Understanding the Full Truckload Shipping Definitions

The logistics industry has many shipping definitions. Many people feel like those working in this industry have a unique language that only they can understand. These specific definitions can make it hard for shippers to find the best ways to reduce the risks and costs associated with shipping goods.

There is often a lot of confusion in the terms used for full truckload shipping definitions because not all companies do ship sufficient supplies to fill trucks up to the brim. As such, some of these terms may still be unknown to smaller companies. Here is a quick look at some of the definitions that are often used with these types of shipments.

Dry Van

Dry Van trucking is considered as the most common form of freight transportation in the world and here in Australia. You have probably seen these types of shipments many times. The most common dry van compartments are those big rectangular containers you see on shipping docs or loaded behind large trucks.

In these containers, there usually are no temperature or climate control units. Dry van trucking isn’t ideal for items that are temperature sensitive but they are ideal for non-perishable items such as clothing, furniture, machinery, electronics, and other product types.

This form of trucking is very popular because it is so convenient to use. The containers are large and can contain lots of equipment.

These containers are also easily secured which offers protection against rain, wind, theft, and other elements.

Dry van trucking is an ideal transportation method for any items that do not need to be kept chilled or warmed.

Backhauls

Backhauling is frequently used by freight brokers because this method enables these companies to offer transportation services at a much more affordable price.

In backhauling, commercial trucks are loaded with shipping goods on their return trip from a certain destination. When these trucks deliver goods to far-off destinations, they still need to make the journey back home.

To reduce the cost of transportation, the truck will stop at another business to load cargo that needs to be carried in the direction from which the truck originally came. Since the truck was making the return trip already, the freight company, carrier, or freight broker saves a lot of money on the return trip or on the cost of getting the return shipment delivered.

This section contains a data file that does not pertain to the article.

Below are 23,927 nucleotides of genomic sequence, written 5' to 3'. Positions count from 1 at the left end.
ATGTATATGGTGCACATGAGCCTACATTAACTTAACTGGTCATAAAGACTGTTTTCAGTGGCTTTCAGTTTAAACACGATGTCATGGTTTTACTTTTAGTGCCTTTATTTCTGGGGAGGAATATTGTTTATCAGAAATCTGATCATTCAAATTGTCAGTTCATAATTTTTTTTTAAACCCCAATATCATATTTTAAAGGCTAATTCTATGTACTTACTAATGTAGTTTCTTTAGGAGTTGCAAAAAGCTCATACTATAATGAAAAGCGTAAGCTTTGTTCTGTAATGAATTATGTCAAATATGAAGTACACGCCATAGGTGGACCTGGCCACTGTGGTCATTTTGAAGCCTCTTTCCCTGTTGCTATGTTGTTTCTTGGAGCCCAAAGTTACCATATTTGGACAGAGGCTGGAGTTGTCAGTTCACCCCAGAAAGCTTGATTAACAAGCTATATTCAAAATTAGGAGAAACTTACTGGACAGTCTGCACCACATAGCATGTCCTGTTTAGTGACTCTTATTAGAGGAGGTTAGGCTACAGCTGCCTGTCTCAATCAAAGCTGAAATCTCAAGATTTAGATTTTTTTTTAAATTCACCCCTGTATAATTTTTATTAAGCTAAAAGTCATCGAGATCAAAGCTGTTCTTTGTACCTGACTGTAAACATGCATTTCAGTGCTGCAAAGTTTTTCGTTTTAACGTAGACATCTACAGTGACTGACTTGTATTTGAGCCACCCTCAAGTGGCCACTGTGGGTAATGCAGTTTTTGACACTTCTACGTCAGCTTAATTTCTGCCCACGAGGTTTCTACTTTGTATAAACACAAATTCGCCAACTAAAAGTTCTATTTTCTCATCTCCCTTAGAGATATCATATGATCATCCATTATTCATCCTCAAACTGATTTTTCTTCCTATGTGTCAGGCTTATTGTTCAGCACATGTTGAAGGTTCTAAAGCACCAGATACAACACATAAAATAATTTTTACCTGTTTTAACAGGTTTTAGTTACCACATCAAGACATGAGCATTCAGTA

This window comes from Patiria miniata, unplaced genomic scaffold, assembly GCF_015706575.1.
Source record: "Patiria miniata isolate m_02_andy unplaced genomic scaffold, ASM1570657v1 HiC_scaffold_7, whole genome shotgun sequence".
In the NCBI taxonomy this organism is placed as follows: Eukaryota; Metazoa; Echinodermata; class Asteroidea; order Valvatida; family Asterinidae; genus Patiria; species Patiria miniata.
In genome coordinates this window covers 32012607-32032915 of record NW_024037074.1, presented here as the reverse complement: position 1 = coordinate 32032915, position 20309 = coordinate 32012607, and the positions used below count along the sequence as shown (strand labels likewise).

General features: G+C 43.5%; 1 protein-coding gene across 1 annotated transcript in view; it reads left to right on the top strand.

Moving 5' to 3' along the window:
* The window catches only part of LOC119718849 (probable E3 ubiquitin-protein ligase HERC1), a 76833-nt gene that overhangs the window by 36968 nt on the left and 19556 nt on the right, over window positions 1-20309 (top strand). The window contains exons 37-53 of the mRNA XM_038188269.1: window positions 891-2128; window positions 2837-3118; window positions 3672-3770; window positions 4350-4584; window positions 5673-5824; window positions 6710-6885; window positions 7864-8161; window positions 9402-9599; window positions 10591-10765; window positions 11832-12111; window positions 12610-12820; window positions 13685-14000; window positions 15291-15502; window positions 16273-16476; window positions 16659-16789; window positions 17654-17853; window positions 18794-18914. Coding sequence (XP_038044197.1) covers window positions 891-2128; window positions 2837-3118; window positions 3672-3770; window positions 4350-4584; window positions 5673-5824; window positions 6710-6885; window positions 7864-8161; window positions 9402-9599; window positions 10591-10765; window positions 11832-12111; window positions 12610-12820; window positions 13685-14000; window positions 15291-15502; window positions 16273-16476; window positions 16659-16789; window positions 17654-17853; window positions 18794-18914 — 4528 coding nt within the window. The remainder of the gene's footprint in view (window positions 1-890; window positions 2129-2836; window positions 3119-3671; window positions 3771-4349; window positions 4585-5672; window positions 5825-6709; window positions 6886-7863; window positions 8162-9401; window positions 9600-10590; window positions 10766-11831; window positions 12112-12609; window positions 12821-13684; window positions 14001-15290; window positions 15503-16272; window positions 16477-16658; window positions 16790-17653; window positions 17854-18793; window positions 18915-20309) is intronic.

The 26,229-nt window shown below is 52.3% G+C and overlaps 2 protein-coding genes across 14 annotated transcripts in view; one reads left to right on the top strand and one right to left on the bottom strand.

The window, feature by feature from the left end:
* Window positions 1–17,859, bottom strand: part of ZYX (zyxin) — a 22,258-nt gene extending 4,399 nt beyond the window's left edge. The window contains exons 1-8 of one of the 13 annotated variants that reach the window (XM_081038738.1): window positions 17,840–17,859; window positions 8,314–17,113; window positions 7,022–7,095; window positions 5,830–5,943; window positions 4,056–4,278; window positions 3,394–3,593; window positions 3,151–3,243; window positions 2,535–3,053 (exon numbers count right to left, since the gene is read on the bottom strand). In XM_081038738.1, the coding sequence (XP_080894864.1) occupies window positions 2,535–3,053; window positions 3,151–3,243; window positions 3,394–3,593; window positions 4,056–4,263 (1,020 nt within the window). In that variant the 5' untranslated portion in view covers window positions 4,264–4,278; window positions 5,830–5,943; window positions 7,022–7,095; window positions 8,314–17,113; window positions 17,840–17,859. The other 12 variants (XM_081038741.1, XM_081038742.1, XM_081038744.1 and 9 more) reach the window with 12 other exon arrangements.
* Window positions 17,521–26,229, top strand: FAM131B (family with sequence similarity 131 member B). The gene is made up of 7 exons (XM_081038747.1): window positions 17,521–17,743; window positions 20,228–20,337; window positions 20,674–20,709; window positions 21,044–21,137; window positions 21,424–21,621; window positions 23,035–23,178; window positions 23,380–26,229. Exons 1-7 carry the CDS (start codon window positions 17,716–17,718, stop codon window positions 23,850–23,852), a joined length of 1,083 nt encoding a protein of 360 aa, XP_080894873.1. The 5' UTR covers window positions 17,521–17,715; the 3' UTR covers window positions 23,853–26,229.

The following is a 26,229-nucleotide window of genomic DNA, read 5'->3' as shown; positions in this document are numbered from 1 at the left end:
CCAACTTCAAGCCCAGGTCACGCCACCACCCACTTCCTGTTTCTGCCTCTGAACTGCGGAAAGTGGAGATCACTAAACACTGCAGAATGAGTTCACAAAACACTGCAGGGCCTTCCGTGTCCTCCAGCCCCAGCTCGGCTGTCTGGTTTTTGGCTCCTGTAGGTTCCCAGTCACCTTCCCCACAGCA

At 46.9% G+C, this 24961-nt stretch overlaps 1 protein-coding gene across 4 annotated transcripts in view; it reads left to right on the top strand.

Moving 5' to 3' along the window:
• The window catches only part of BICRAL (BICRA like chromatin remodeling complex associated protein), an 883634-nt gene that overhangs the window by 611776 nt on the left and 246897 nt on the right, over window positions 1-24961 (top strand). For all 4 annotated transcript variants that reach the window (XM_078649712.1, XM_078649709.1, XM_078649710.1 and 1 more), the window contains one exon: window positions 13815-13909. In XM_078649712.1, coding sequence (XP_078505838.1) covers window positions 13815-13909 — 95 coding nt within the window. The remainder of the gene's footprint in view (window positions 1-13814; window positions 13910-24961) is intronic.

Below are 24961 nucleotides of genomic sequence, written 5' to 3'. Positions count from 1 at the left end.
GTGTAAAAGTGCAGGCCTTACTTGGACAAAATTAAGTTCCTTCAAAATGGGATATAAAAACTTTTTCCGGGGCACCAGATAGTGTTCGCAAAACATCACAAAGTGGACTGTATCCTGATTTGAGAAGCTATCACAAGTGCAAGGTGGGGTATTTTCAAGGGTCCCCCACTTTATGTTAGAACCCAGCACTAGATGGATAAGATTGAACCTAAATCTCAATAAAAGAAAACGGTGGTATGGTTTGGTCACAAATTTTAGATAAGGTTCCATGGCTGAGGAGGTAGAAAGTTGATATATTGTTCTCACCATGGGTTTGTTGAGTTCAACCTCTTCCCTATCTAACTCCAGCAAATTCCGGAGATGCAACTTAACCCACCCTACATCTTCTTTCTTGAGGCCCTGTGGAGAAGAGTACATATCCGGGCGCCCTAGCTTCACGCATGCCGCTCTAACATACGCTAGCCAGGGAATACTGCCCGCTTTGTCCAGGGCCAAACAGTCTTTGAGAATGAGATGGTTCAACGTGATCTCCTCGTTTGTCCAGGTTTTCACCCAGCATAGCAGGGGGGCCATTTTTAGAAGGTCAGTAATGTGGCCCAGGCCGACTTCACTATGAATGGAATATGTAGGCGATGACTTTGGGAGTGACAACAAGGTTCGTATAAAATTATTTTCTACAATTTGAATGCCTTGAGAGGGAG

Partial truckload

Some smaller companies might not have enough cargo to ship to fill an entire truck to the brim.

This is where partial truckloads come in. In these truckloads, the trucks will carry the goods of more than one business that delivers down the same basic supply chain.

Partial truck loading is more affordable than using smaller carriers for each individual business because a large truck can deliver more goods at a more affordable rate than a number of small trucks traveling the same distance.

Flatbed

Flatbed trucks are very popular in the logistics industry. These trucks can be articulated or rigid. Articulated trucks have drop-down sides while rigid trucks are designed with bodywork that is entirely flat. This flatbed design enables these trucks to load larger items that might not fit within the frame of a dry van.

Refrigerated

As the name implies, refrigerated trucks are used to kept produce and medical equipment chilled while in transition. Temperature controlled trailers are used to keep goods at a specific temperature so these items won’t go off. These trailers or containers can be set to a temperature that ranges from 10 degrees F up to 36 degrees F so transportation companies can ship items at an ideal temperature.

Intermodal

In intermodal transportation, more than one mode of transport is needed to transport goods.

A good example is getting goods transported from airplanes to truck or from ship to truck.

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